On another Sabbath, Jesus entered the synagogue and began teaching. There was a man with a paralyzed right hand and the teachers of the Law and the Pharisees watched him: Would Jesus heal the man on the Sabbath? If he did, they could accuse him.
But Jesus knew their thoughts and said to the man, “Get up and stand in the middle.” Then he spoke to them, “I want to ask you: what is allowed by the Law on the Sabbath, to do good or to do harm, to save life or destroy it?” And Jesus looked around at them all.
Then he said to the man, “Stretch out your hand.” He stretched it out and his hand was restored, becoming as whole as the other. But they were furious and began to discuss with one another how they could deal with Jesus.
In the four gospels we find no fewer than seven Sabbath-healing stories (i.e. stories about healings occurring on the Sabbath). And so, one must conclude that these healings on the Sabbath were not mere coincidences; they are too numerous for that. All the more so that Jesus can observe on each of these seven occasions how upset his enemies become when they witness his behavior. Obviously, Jesus seeks on purpose to oppose their understanding of the Sabbath. What exactly is the problem here? It is simply this. The rabbis see a healing, even a miraculous one, as a medical intervention and consequently as a working activity, something forbidden on the day of the Sabbath. Jesus challenges this view. He claims that there can be no time when it is prohibited to do good to another human being. In other words, there is no time when we are allowed to refuse to love. To refuse to love, under the specious excuse of obeying a law is at bottom to abet evil, to side with evil. This is a very serious matter.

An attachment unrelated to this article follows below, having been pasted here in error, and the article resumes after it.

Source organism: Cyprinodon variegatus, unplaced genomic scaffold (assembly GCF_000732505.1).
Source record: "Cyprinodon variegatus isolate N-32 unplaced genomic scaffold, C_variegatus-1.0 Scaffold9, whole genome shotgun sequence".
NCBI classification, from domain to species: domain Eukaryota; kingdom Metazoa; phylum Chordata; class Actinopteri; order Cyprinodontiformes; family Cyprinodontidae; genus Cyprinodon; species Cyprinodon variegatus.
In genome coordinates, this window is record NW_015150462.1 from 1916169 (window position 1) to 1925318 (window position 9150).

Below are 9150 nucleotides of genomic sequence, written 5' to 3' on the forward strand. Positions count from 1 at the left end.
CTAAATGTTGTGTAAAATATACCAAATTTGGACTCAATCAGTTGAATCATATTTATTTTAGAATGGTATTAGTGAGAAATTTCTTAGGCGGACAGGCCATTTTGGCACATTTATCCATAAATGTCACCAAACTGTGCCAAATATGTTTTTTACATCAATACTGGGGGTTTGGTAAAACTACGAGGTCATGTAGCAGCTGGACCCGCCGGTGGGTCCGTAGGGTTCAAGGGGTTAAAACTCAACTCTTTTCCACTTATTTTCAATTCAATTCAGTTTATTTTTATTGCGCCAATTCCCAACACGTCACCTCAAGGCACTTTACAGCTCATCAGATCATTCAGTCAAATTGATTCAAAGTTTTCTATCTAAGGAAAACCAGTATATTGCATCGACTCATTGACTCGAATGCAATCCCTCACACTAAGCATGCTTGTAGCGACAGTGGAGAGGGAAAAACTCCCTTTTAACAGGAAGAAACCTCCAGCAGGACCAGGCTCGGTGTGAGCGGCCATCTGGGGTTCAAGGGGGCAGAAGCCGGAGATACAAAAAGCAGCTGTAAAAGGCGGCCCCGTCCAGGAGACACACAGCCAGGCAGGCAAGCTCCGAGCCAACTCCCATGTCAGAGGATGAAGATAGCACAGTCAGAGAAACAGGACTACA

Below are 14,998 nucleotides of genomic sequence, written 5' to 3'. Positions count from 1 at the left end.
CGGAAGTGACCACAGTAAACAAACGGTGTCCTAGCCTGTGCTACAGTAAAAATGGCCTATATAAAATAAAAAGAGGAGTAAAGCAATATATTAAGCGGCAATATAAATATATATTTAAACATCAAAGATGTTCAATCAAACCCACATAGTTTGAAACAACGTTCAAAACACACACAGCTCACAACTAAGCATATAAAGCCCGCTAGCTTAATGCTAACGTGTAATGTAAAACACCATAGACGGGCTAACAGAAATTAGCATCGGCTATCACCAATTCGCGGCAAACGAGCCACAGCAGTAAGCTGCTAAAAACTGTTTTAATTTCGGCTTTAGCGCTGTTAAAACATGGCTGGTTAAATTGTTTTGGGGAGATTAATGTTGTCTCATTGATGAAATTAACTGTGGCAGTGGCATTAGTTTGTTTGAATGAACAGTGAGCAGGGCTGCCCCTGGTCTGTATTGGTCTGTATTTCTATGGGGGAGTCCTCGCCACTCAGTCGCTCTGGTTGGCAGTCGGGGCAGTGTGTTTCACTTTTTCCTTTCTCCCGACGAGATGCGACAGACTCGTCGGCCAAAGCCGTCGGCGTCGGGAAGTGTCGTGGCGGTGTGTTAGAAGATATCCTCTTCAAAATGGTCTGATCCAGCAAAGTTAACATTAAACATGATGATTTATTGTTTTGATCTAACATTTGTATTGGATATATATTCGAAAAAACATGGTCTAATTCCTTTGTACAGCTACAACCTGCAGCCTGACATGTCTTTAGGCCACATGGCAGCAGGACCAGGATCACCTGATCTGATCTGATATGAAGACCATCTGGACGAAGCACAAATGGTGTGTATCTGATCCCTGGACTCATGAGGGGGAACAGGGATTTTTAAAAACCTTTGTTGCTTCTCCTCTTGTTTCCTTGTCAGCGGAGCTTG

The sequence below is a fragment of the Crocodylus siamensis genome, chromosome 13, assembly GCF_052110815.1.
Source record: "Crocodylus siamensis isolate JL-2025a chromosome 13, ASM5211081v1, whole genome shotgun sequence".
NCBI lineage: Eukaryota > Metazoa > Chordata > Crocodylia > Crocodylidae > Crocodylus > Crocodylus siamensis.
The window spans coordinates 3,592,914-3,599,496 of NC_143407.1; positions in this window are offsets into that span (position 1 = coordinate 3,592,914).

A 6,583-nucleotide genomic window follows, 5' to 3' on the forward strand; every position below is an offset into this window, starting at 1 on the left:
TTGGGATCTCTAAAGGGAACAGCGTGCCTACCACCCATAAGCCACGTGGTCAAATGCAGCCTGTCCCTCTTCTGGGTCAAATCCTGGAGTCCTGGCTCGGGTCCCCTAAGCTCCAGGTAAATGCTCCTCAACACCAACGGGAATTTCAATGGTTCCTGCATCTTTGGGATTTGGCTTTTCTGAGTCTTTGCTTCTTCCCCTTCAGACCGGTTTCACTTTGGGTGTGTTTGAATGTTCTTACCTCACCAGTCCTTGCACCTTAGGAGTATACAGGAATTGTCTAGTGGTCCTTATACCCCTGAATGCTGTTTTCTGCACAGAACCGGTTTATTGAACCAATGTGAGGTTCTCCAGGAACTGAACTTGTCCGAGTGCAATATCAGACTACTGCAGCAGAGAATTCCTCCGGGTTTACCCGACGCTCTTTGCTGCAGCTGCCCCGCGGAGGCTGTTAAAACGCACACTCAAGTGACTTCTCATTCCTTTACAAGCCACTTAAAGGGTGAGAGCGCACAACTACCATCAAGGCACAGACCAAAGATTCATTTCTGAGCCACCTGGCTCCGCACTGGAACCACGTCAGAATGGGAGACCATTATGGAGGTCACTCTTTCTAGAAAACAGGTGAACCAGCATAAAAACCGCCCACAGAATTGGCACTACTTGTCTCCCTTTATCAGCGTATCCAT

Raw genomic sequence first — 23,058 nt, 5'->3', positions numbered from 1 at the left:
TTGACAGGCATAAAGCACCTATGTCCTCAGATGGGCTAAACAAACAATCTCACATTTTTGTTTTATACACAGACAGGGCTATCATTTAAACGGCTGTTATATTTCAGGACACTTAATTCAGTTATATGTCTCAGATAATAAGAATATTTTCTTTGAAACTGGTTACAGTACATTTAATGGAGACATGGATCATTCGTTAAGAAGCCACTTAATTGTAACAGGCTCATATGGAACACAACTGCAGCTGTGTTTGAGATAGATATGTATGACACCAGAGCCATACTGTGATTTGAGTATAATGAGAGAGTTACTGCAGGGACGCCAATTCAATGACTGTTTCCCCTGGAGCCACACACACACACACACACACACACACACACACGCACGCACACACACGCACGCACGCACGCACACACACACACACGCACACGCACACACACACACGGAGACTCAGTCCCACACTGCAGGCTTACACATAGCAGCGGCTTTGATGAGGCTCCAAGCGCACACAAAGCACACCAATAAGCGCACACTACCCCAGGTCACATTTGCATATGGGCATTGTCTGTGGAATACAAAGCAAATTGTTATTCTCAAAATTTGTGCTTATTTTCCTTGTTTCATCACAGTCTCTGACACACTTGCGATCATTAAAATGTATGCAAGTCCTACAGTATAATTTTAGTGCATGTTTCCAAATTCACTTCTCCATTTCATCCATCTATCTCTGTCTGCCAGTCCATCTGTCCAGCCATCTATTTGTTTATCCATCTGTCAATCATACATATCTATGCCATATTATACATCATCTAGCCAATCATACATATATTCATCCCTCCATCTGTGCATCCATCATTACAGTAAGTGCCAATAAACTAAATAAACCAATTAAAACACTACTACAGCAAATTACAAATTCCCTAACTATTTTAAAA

We are all tempted at times to refuse to perform a good deed when we could easily do so, and we then justify our refusal with all kinds of excuses. But oftentimes these excuses are merely a refusal to love.
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